Mr Momoniat made the presentation (see document attached). The budget process was driven by section 214 of Constitution and the Intergovernmental Fiscal Relations Act. National Treasury was obliged to table the division of revenue in Parliament. It was expected to consult with the Budget Council, Budget Forum and the FFC. He outlined the budget timeframe for all spheres of government. The consolidated spending figures in Budget Review Table 7.6 were initial projections. They would become accurate once each province and each municipality had tabled its budget. National Treasury had to approve new formulae for allocating funds to provinces and municipalities. The change in respect to provincial formulae was necessitated by the shifting of social grants away from provinces to the South African Social Security Agency (SASSA).

DiscussionMr S Asiya (ANC) noted that lack of data remained a problem. He asked if this meant that the distribution of funds was not as equitable as it would have been if there was sufficient data.

Ms J Fubbs (ANC) asked how National Treasury was dealing with the ceding of equitable share by local government. She also asked how the control of personnel in respect of social grants would be done once people were transferred to the SASSA. This was important to know given that the payment of personnel to administer social grants would still be made through to provinces.

The Chairperson asked if provinces would have the right to award tenders for the distribution of social grants once the Social Security Agency was up and running.

Mr Momoniat replied that the FFC had suggested that there should be rules on the ceding of the equitable share. The suggestion was rejected because it was believed that the rules approach would create its own set of risks. With regard to social grants, he said that there were administration costs per grant and this varied from R20 to R50 per grant. Some service delivery contracts provided that a provider was entitled to a percentage of the grant. This meant that every time a grant was jerked up the provider got more money for doing nothing more. It was hoped that SASSA would assess all tenders with the view of bringing down the costs. The staff costs would ultimately be paid through the administration grant.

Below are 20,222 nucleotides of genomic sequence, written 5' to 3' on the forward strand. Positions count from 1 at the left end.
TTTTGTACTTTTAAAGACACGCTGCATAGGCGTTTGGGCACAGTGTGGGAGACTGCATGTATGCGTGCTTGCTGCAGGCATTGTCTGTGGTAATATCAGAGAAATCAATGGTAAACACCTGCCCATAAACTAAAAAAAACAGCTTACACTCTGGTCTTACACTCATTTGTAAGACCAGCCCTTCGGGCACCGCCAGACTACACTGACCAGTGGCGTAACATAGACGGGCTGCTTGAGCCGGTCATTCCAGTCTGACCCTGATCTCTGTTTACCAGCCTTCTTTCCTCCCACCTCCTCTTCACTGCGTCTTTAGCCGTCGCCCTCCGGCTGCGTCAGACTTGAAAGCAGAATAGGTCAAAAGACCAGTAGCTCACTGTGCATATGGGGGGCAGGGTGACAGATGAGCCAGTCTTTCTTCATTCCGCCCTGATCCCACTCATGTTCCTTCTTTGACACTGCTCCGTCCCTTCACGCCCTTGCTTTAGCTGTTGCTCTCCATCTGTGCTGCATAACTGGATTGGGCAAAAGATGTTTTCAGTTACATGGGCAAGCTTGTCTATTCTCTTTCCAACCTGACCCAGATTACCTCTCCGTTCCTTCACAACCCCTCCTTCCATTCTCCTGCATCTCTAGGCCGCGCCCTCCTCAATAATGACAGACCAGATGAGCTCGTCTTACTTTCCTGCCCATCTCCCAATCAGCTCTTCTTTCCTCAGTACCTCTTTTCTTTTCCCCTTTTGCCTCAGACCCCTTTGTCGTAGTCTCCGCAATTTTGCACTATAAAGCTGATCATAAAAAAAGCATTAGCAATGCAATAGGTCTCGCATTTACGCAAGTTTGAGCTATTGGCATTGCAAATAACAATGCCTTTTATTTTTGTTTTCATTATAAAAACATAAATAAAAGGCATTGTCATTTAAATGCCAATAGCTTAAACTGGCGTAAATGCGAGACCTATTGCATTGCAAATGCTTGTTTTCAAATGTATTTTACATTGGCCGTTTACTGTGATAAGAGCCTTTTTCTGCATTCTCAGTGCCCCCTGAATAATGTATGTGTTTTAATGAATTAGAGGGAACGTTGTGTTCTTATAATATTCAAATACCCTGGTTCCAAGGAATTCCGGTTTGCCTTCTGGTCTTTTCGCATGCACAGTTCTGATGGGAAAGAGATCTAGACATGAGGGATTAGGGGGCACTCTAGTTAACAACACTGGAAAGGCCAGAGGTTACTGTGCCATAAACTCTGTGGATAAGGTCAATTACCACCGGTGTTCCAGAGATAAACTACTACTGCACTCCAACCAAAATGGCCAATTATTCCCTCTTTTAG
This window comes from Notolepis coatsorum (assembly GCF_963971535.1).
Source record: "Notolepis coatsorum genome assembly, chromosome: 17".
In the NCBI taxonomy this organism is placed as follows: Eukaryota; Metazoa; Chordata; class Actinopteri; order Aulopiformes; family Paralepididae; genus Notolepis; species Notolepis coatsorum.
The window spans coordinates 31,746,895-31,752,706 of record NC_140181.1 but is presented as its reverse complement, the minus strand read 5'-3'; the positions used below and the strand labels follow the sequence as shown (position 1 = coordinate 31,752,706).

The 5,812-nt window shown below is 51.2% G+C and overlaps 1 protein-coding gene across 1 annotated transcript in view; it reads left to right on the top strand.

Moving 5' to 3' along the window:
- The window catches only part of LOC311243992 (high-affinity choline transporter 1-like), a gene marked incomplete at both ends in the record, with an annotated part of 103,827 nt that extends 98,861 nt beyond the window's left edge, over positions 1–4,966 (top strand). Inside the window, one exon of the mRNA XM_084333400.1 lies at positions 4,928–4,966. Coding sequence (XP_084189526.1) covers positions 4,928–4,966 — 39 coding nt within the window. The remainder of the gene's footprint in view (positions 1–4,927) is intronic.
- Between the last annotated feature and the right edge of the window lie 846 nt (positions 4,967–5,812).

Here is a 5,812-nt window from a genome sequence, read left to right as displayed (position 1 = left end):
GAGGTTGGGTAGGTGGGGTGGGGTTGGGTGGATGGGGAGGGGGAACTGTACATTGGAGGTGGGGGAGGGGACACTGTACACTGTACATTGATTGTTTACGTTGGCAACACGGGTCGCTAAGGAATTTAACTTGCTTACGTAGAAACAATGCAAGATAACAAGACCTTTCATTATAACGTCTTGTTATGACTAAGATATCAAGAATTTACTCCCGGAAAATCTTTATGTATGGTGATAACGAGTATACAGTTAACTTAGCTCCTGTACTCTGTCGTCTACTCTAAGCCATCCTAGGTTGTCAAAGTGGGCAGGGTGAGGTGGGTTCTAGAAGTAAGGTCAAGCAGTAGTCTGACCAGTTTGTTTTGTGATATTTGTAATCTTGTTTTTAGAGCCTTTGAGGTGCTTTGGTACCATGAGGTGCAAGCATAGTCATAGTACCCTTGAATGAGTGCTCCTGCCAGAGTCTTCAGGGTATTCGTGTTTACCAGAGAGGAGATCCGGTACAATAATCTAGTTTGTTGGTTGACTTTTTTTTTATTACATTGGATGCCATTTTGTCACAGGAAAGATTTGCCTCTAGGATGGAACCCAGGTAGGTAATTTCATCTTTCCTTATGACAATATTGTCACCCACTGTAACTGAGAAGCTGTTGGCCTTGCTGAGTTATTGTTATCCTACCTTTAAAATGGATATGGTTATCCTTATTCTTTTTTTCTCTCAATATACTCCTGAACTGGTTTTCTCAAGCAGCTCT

Mr M Malahlela (ANC) asked if municipalities had capacity to collect data. He felt that the National Treasury seemed to suggest that it could only distribute funds equitably if it had reliable data and that it would keep the funds if there was not reliable data. He also asked if National Treasury had any role to play in order to ensure that data was forthcoming.

Mr Momoniat replied that there was some data available. There were the census results, data on how much water was provided per municipality and how many electricity connections existed per municipality. The revenue was still divided despite data problem. However, it was important to ensure that the data used in the division of revenue was reliable, objective and could not be challenged. It was important, for example, to judge school demands. The number of pupils in the school was an important factor in assessing the demands. The problem was that the National Department of Education collected such information but published it very late. The data collected also came with problems because the Department relied on principals. Some principals inflate the number of pupils because they thought they would get more money if their schools had many learners. Information from hospitals was also not reliable for the purposes of health services. Consequently, Treasury used medial aid data to decide how much to allocate for health services. He wondered why national Departments did not have the required information. It was surprising that the available information was no better than it was a decade ago.